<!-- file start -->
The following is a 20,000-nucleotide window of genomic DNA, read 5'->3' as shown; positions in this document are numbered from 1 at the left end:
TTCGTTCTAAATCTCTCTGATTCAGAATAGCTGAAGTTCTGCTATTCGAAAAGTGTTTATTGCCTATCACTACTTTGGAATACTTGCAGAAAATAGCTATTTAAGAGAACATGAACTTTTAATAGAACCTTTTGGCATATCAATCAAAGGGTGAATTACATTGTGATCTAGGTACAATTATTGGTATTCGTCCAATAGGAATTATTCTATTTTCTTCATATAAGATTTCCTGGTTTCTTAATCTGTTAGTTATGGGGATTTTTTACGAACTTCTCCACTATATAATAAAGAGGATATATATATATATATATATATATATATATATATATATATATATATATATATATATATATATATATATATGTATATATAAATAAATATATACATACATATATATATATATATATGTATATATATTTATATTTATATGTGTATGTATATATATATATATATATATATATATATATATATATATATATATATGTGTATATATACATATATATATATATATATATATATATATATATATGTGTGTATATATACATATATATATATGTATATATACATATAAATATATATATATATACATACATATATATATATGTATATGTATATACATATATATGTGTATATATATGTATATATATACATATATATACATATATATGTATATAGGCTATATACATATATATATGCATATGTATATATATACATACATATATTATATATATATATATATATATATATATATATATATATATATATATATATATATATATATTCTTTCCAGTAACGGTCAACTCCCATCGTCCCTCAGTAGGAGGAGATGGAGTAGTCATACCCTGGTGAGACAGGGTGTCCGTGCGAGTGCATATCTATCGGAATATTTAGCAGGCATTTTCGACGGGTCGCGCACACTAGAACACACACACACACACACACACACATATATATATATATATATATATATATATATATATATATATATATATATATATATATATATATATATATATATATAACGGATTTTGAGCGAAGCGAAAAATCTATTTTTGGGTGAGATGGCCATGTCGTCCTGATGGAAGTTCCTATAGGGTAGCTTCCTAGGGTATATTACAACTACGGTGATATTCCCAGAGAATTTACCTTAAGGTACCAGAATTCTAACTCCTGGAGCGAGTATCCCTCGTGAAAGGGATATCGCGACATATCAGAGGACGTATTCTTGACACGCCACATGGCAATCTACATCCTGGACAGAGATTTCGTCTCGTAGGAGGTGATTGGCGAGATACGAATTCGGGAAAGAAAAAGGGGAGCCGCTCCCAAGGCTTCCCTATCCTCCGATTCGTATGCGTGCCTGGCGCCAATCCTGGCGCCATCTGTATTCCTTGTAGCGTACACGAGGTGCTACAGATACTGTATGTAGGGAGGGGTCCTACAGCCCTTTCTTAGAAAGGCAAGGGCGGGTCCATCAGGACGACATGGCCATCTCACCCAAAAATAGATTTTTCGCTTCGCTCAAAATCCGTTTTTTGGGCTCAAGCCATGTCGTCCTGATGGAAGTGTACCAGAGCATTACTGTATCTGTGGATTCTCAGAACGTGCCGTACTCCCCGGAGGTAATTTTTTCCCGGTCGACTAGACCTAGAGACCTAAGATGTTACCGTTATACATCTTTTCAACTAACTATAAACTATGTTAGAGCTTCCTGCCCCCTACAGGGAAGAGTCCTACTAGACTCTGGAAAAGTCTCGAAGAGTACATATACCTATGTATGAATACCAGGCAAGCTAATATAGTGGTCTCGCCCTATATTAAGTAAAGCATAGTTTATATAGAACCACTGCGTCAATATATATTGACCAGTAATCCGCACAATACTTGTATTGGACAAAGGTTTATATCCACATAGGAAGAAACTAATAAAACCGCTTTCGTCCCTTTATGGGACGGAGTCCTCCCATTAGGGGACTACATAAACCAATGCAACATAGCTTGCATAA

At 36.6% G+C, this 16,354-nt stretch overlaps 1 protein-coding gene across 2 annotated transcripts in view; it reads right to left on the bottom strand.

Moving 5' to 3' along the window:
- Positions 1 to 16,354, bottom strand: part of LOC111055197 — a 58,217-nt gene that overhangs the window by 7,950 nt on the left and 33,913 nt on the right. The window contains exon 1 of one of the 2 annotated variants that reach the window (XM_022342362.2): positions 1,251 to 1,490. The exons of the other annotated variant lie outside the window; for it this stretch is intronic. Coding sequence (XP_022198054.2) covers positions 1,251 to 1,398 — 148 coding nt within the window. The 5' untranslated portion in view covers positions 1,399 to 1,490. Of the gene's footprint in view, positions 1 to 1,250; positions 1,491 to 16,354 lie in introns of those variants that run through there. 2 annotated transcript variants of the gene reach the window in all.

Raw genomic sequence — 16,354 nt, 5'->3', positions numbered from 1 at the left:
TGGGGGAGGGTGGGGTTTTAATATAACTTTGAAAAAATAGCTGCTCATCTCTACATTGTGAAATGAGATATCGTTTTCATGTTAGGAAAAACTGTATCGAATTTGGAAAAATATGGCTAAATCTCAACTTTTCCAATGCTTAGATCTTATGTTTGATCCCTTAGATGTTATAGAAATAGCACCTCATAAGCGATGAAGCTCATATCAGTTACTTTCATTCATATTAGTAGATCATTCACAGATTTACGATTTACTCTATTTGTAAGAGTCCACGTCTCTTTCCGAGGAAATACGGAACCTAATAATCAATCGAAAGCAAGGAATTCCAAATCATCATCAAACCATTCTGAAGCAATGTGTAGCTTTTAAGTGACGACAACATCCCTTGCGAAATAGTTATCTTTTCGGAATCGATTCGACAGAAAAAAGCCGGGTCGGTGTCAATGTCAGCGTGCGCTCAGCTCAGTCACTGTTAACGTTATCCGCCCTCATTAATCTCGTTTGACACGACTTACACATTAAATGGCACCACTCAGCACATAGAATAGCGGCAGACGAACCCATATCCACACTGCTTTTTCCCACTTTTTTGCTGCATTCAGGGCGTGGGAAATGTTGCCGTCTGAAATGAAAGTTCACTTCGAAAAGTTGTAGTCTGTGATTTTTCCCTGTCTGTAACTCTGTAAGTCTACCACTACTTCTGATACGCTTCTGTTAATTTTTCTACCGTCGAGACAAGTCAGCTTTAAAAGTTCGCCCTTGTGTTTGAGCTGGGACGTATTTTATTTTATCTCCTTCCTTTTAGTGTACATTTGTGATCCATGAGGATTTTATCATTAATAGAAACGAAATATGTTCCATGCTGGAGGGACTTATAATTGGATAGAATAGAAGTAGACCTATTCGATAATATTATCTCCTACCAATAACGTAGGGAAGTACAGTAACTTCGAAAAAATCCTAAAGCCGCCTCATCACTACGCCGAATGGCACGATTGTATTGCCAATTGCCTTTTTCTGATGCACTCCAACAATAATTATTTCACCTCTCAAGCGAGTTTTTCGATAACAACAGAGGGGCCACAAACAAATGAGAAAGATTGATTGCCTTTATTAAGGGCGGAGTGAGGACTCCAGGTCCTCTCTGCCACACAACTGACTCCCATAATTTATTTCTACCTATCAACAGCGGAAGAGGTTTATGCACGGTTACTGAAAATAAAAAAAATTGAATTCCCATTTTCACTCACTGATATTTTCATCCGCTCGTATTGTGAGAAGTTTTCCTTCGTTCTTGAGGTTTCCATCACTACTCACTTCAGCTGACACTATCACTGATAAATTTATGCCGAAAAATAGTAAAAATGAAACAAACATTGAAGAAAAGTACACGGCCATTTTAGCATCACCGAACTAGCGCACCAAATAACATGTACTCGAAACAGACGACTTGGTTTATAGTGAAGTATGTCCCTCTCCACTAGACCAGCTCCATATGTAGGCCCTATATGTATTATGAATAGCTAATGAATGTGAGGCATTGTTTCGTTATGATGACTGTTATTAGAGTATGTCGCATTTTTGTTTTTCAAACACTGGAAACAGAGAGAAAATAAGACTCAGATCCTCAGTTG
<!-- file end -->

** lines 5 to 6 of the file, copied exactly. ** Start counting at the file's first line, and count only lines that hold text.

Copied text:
- Positions 1 to 16,354, bottom strand: part of LOC111055197 — a 58,217-nt gene that overhangs the window by 7,950 nt on the left and 33,913 nt on the right. The window contains exon 1 of one of the 2 annotated variants that reach the window (XM_022342362.2): positions 1,251 to 1,490. The exons of the other annotated variant lie outside the window; for it this stretch is intronic. Coding sequence (XP_022198054.2) covers positions 1,251 to 1,398 — 148 coding nt within the window. The 5' untranslated portion in view covers positions 1,399 to 1,490. Of the gene's footprint in view, positions 1 to 1,250; positions 1,491 to 16,354 lie in introns of those variants that run through there. 2 annotated transcript variants of the gene reach the window in all.

Raw genomic sequence — 16,354 nt, 5'->3', positions numbered from 1 at the left: